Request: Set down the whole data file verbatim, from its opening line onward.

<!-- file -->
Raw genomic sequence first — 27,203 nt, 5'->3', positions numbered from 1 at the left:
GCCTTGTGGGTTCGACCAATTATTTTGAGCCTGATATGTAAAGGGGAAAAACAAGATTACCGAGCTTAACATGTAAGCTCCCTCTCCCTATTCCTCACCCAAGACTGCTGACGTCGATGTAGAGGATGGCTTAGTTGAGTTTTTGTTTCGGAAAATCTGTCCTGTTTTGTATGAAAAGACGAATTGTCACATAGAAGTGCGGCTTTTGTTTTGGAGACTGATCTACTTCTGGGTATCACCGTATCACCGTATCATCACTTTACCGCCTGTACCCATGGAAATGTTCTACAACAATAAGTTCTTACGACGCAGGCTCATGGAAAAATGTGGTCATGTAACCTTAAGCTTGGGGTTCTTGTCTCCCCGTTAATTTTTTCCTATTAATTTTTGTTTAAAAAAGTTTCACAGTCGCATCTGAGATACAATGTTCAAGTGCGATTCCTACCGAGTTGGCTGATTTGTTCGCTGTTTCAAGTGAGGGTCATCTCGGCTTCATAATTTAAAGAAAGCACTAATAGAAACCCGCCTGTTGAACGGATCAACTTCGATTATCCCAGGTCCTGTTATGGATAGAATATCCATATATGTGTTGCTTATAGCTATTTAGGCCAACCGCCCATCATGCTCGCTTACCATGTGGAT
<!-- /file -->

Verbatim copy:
Raw genomic sequence first — 27,203 nt, 5'->3', positions numbered from 1 at the left:
GCCTTGTGGGTTCGACCAATTATTTTGAGCCTGATATGTAAAGGGGAAAAACAAGATTACCGAGCTTAACATGTAAGCTCCCTCTCCCTATTCCTCACCCAAGACTGCTGACGTCGATGTAGAGGATGGCTTAGTTGAGTTTTTGTTTCGGAAAATCTGTCCTGTTTTGTATGAAAAGACGAATTGTCACATAGAAGTGCGGCTTTTGTTTTGGAGACTGATCTACTTCTGGGTATCACCGTATCACCGTATCATCACTTTACCGCCTGTACCCATGGAAATGTTCTACAACAATAAGTTCTTACGACGCAGGCTCATGGAAAAATGTGGTCATGTAACCTTAAGCTTGGGGTTCTTGTCTCCCCGTTAATTTTTTCCTATTAATTTTTGTTTAAAAAAGTTTCACAGTCGCATCTGAGATACAATGTTCAAGTGCGATTCCTACCGAGTTGGCTGATTTGTTCGCTGTTTCAAGTGAGGGTCATCTCGGCTTCATAATTTAAAGAAAGCACTAATAGAAACCCGCCTGTTGAACGGATCAACTTCGATTATCCCAGGTCCTGTTATGGATAGAATATCCATATATGTGTTGCTTATAGCTATTTAGGCCAACCGCCCATCATGCTCGCTTACCATGTGGAT